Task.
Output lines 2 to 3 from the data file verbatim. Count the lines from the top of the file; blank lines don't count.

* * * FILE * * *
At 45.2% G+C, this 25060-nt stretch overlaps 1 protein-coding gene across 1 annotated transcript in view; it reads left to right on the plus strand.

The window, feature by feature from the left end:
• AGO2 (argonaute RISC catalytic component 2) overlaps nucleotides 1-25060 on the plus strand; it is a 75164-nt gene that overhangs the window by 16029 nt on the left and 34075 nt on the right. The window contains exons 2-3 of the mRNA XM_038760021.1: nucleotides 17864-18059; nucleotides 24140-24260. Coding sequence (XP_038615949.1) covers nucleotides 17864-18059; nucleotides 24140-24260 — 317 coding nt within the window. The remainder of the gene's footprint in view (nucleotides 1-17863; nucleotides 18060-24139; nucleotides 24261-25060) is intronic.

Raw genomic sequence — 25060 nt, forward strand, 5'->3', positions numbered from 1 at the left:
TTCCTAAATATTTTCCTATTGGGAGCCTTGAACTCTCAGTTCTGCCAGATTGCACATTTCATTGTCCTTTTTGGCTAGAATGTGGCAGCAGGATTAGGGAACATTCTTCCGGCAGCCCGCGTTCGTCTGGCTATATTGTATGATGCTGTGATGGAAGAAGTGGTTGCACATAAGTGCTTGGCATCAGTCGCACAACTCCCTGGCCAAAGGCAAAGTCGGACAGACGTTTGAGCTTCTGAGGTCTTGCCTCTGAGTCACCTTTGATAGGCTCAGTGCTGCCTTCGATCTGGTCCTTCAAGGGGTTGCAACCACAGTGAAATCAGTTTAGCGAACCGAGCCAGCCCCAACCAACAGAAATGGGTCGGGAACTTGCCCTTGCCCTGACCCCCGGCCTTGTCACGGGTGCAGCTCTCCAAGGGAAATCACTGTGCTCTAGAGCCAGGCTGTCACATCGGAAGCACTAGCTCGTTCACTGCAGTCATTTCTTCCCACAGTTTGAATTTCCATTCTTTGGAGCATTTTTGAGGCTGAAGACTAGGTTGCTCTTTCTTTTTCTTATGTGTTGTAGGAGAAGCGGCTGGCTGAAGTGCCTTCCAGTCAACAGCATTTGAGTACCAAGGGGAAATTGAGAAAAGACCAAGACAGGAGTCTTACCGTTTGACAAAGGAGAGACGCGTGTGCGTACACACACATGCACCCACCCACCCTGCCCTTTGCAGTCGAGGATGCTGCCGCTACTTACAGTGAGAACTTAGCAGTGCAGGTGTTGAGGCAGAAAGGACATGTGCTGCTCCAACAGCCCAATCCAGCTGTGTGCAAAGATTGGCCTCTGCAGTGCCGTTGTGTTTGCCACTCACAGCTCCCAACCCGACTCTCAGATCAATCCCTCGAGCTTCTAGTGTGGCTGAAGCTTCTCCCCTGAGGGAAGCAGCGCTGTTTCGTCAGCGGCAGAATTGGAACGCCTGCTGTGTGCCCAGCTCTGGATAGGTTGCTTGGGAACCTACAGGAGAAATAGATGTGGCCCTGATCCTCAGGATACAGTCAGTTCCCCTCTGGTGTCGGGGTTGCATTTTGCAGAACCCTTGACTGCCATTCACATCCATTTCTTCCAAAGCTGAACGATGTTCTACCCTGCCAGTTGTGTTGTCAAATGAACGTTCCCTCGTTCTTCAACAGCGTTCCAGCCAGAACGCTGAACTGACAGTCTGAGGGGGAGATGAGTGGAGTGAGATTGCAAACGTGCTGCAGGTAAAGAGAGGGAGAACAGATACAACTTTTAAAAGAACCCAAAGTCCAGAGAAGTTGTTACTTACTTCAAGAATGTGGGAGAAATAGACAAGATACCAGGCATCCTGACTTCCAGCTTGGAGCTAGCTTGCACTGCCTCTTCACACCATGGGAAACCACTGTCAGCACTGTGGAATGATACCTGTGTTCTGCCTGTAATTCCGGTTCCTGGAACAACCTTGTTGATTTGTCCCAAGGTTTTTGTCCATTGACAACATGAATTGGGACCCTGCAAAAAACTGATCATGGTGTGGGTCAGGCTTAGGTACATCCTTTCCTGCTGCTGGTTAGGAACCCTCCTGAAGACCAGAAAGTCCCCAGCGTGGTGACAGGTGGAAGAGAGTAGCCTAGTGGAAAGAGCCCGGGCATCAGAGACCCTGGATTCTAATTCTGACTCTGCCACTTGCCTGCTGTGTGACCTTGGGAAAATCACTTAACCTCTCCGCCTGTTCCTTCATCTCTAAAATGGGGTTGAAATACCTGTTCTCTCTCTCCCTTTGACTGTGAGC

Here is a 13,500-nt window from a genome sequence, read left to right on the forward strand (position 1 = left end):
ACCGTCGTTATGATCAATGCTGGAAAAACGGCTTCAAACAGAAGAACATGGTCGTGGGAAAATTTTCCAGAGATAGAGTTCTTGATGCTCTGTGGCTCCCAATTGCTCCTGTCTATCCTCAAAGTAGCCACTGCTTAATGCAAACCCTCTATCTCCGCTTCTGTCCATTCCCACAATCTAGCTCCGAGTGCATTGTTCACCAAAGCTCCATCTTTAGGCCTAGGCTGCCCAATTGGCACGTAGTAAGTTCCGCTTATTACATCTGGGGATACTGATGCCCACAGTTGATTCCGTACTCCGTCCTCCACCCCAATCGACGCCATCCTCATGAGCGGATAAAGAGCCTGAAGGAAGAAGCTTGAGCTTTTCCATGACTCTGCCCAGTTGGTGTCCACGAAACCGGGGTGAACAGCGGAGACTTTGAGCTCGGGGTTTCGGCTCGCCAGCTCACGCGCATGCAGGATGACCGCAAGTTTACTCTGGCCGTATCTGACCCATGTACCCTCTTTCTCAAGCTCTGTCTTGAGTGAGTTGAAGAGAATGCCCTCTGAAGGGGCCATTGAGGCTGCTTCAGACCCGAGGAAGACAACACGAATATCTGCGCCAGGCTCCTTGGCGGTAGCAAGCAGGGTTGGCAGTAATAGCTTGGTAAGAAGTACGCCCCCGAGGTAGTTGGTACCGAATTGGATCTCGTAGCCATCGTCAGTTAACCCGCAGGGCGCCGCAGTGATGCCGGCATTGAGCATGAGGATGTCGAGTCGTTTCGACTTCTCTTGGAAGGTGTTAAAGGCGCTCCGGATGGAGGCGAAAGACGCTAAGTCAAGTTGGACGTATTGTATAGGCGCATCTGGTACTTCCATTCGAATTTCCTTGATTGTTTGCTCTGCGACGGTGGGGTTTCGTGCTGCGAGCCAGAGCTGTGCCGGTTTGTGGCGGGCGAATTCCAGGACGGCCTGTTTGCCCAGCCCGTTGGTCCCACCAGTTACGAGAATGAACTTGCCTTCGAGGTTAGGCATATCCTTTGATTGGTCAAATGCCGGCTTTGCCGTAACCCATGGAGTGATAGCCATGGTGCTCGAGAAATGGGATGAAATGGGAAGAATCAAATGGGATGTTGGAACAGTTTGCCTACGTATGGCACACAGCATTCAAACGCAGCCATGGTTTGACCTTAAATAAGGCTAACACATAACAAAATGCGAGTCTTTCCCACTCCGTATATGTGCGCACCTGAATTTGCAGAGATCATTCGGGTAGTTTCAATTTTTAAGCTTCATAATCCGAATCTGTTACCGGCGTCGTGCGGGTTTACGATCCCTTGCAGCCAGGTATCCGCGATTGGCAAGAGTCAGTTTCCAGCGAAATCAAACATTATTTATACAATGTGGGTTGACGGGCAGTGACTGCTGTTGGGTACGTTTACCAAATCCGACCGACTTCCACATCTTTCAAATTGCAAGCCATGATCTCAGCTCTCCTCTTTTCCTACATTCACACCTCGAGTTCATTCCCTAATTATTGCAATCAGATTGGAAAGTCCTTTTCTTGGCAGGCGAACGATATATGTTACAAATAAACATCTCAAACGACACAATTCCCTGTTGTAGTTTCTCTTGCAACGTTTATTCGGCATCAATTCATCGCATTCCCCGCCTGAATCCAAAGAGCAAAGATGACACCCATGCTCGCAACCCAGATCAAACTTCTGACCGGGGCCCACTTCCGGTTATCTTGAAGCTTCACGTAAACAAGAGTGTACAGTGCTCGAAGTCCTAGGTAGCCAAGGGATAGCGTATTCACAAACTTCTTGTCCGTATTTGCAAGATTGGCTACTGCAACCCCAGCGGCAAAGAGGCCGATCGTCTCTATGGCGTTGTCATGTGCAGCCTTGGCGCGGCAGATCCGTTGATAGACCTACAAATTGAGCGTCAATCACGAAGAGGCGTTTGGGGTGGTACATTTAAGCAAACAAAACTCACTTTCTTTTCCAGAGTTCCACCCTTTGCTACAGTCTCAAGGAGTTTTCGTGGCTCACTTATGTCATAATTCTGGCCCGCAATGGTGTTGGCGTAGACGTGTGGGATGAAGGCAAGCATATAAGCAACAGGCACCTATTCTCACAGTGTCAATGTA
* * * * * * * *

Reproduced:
The window, feature by feature from the left end:
• AGO2 (argonaute RISC catalytic component 2) overlaps nucleotides 1-25060 on the plus strand; it is a 75164-nt gene that overhangs the window by 16029 nt on the left and 34075 nt on the right. The window contains exons 2-3 of the mRNA XM_038760021.1: nucleotides 17864-18059; nucleotides 24140-24260. Coding sequence (XP_038615949.1) covers nucleotides 17864-18059; nucleotides 24140-24260 — 317 coding nt within the window. The remainder of the gene's footprint in view (nucleotides 1-17863; nucleotides 18060-24139; nucleotides 24261-25060) is intronic.